Qalandiya

Observers: 
Chana S., Ronit D. (reporting); Translator: Judith Green
Dec-3-2014
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Morning

We parked in front of the checkpoint and went through on foot, passing the row of people praying at the exit of the pedestrian lane.

 

Inside, there were already 5 posts open at 5:15.  Whoever arrives, goes through quickly, and a female soldier prompts people to the open posts.  People are satisfied because there is no line.

 

On one of the fences there is a cork bulletin put up recently.  Today there are 2 messages stuck on it, commemorating the first anniversary of the death of Mahmud Woj'i Awad.  We learned, from the report of Tamar Fleishman from 30.11.14, that Mahmud had been shot by soldiers and died a year ago on 29.11.13, after lying in hospital unconscious for months.  In the photos, he is shown on a background of the Temple Mount (Tamar photographed and published one of the announcements which had been stuck on a sign elsewhere in the area).  In addition, on one of the posts an announcement was hung advertising "Services for Passage", i.e. permits, copying of documents, faxes, etc.

 

At 5:25,  the lines began to form, but not long.  From the direction of the plaza and the vehicles line we heard impatient whistling.  We left the shed and met up with Aiman from the coffee kiosk.  He has a new stand now:  a small container painted bright yellow.  He told us that he intends to bring in a refrigerator and expand his inventory.  Meanwhile, we just drank tea.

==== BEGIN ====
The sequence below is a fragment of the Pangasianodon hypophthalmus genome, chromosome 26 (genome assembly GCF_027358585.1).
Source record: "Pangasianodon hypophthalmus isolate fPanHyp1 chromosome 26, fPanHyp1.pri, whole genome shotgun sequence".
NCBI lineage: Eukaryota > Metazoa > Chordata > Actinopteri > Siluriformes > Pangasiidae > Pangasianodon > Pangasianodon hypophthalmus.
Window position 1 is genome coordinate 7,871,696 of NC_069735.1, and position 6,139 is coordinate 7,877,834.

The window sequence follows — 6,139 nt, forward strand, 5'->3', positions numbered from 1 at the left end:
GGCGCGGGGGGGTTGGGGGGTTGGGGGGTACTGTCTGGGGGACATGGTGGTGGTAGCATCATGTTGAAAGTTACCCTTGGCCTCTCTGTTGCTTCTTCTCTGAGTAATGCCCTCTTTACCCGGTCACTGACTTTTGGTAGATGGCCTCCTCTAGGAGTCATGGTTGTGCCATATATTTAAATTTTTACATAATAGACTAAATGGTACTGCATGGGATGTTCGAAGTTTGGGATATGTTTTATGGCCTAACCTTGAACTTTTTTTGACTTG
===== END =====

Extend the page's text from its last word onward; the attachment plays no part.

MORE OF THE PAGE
5:40:  Two policewomen arrived.  At first, they had nothing to do.  Later, the blond policewoman gave orders to the soldiers in the "aquarium" when to open the turnstiles at the end of the enclosure. A few minutes later, H. arrived.  He and his companion told us that yesterday it was particularly bad here at Kalandia.  They said that it was because the policeman in charge did not work correctly.  They said that, if the person in charge is playing with his smartphone instead of working, then the soldiers at their posts also don't work properly.  Today is better.  There is hardly any line.  H. asks after Ronny P., he hasn't seen her for a while.  He works in the market.  We asked him how it is there now.  He said "so-so".  More relaxed than it had been, but he still suffers from curses etc.  One American woman told him that soon they would expel all the Arabs from the shuk.  He answered her like this:  "Men have many intentions, but God decides." and she didn't have an answer.  When I asked him where he had heard that expression, he said that he could be a rabbi and he quoted a lot of other expressions from the Jewish sources!

 

Meanwhile, lines formed to the end of the shed and even beyond, but in 3 straight lanes.  Women were allowed to join the line at the end of the enclosures.  At 6, the officer from the DCO arrived and, after a few more minutes, he opened the Humanitarian Gate, where a lot of people were already lined up. Then he opened it up a few more times, every time that a lot of people had lined up near the gate.  The guards had also arrived by now, one of them greeted us politely.  At 6:25 another policeman arrived.

 

6:45:  The lines had decreased and did not stretch beyond the enclosures.  We joined the line and went through, back to our car.  We raised a few eyebrows, but went through with no unnecessary delays.